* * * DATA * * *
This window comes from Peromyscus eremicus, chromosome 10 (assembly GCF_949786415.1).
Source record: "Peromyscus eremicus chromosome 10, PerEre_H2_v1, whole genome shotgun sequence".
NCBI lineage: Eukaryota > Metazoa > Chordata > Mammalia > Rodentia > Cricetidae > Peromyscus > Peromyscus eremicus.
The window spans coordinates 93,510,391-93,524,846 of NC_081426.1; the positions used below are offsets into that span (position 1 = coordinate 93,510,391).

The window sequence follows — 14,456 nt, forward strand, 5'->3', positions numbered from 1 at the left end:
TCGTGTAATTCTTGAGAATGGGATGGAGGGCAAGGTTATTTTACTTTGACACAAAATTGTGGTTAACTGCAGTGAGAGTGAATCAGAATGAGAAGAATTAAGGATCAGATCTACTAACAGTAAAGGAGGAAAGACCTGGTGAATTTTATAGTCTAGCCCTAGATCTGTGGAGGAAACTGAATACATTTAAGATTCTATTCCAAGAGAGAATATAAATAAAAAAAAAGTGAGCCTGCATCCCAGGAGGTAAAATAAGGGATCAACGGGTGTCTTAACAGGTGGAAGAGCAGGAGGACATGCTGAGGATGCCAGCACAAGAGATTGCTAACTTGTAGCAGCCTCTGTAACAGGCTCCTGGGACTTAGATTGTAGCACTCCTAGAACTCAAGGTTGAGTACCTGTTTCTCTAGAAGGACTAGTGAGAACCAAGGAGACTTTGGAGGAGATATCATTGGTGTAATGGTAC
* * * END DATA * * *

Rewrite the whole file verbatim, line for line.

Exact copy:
This window comes from Peromyscus eremicus, chromosome 10 (assembly GCF_949786415.1).
Source record: "Peromyscus eremicus chromosome 10, PerEre_H2_v1, whole genome shotgun sequence".
NCBI lineage: Eukaryota > Metazoa > Chordata > Mammalia > Rodentia > Cricetidae > Peromyscus > Peromyscus eremicus.
The window spans coordinates 93,510,391-93,524,846 of NC_081426.1; the positions used below are offsets into that span (position 1 = coordinate 93,510,391).

The window sequence follows — 14,456 nt, forward strand, 5'->3', positions numbered from 1 at the left end:
TCGTGTAATTCTTGAGAATGGGATGGAGGGCAAGGTTATTTTACTTTGACACAAAATTGTGGTTAACTGCAGTGAGAGTGAATCAGAATGAGAAGAATTAAGGATCAGATCTACTAACAGTAAAGGAGGAAAGACCTGGTGAATTTTATAGTCTAGCCCTAGATCTGTGGAGGAAACTGAATACATTTAAGATTCTATTCCAAGAGAGAATATAAATAAAAAAAAAGTGAGCCTGCATCCCAGGAGGTAAAATAAGGGATCAACGGGTGTCTTAACAGGTGGAAGAGCAGGAGGACATGCTGAGGATGCCAGCACAAGAGATTGCTAACTTGTAGCAGCCTCTGTAACAGGCTCCTGGGACTTAGATTGTAGCACTCCTAGAACTCAAGGTTGAGTACCTGTTTCTCTAGAAGGACTAGTGAGAACCAAGGAGACTTTGGAGGAGATATCATTGGTGTAATGGTAC